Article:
It is true that my writings contain ideas which could be regarded by some as ‘speculative’, ‘philosophical’, sometimes even ‘religious’ or ‘metaphysical’, not always remaining strictly within the confines of accepted scientific and psychological thought. However, this is the very essence of my idea of Multi-Dimensional (M-D) thinking. That is, being able to shift to deeper levels of understanding by integrating information from a number of different sources. This can be likened to holding up different transparencies to the light and superimposing one upon the other, in order to arrive at a more complete picture of the whole. The question is whether you are prepared to risk leaving the security of your present type of thinking and at least being willing to consider other approaches.
My personal experience is that being able to understand, work and move about freely within a broader thinking paradigm is essential for entering the higher stages of understanding, as your mind has to be totally free to explore new ideas on reality, the universe, and what it really means to be human.
Let me show you the power of Multi-dimensional Thinking by solving the old riddle of ‘which came first, the chicken or the egg?’ Scholars have been busy with this puzzle for many years, and it personally took me seven years to eventually figure it out. This is a classic example of staring ourselves blind against words and concepts, being unable to think outside of the box and missing the bigger picture. For many years we have been going around in circles because we were trapped by the old ideas of a ‘chicken’ and an ‘egg’. However, in order to solve the riddle, we have to move beyond the obvious to deeper levels, to our actual choice of words, to principles of our minds and thinking (what we really mean and understand by a ‘chicken’ and an ‘egg’ in semantics and symbolism and even beyond that to other universal laws governing the natural sciences.
In the past, combining or cross-referencing information from different paradigms and sources in this way may have ruffled a few ‘intellectual feathers’. However, as you will see, the solution to this kind of problem can often only be discovered when viewed ‘multi-dimensionally’. I will therefore recount the process I followed in arriving at my conclusion in order to demonstrate the use of M-D thinking in solving such ‘thinking’ problems.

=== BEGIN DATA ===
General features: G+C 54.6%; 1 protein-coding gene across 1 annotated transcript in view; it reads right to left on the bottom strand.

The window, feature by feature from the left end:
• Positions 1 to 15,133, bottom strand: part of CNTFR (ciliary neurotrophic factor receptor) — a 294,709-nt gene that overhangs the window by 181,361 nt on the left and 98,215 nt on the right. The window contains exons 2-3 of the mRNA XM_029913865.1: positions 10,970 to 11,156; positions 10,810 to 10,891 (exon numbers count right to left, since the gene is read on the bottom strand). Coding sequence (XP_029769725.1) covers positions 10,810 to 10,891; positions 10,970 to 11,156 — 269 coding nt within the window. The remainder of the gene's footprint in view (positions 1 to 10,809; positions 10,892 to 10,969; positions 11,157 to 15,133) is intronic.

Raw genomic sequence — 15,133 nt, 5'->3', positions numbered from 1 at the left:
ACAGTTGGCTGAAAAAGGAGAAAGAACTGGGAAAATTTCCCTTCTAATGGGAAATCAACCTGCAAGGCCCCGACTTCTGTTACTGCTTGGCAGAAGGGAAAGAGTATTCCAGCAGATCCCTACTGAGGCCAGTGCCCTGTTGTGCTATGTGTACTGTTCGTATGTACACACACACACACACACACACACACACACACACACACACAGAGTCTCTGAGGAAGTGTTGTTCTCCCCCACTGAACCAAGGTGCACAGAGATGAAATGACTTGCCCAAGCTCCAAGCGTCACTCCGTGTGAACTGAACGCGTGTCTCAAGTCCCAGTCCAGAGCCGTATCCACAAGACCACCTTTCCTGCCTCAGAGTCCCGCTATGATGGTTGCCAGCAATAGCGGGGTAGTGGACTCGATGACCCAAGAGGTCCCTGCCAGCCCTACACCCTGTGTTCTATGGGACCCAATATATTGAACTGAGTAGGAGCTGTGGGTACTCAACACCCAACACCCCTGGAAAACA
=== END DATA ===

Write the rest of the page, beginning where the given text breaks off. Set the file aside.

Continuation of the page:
First, I noticed that solving the riddle of the chicken and the egg is like trying to find the starting point in a circle and simply going around and around. I then began to think multi-dimensionally and realized that I had to turn the ‘circle’ on its end and pass through to the other side to the dimension or world of symbols where things have a far deeper meaning.
I then began to examine the symbolism underlying the actual biology of a chicken and an egg and realised that a ‘chicken’ can actually stand in for, or represent, any living form. And the ‘egg’, in turn, symbolizes the reproductive process. By shifting back to a scientific paradigm and applying the fundamentals of the natural sciences it became clear that a reproductive process cannot come before the living animal itself. In other words, it must be linked to something that is already alive. In the case of a chicken, it would be a live animal (or bird) mature enough to produce an egg. In this way, I came to the conclusion that the chicken must have come first.
This was the easy part, but I had still not answered the question of where the chicken came from, if not from another egg. This process of moving backwards in time, pointed to the dimension of universal principles, and specifically the principle of Evolution, which, incidentally, is one of my favourites. Working with this principle, I was prompted to look beyond the ‘chicken’ to the very beginnings of life. The fact is that the ‘chicken’ did not drop out of the sky fully formed, but as is generally accepted, went through a process of evolution and development to reach the form it is today. So to answer the question of from where the chicken came, I played the evolutionary ‘card’ and also dabbled a little with words (the field of semantics). By superimposing the three different dimensions in this way, I concluded that the chicken came from the egg of ‘something’ which resembled a chicken, which, in turn (over millions of years), came from the egg of something ‘which did not quite resemble a chicken’ and even beyond that from something ‘which did not resemble a chicken at all’ and from a reproductive process which did not include an egg at all, namely cellular division of the first batch of living cells.
In other words, if I am asked where the chicken came from, I would have to say ‘another form of life’, and by this I actually mean that it ultimately came from the first living organism which reproduced itself and evolved until it became capable of laying eggs. At that time the cycle of the chicken and the eggs began.
You can now see how I integrated three dimensions, namely symbolism, semantics (the meaning of words), as well as the natural evolutionary sciences to arrive at a conclusion. Whether or not you agree with my findings is another story. The point that I am trying to make is that it is not really possible to answer complex problems using only normal two-dimensional thinking.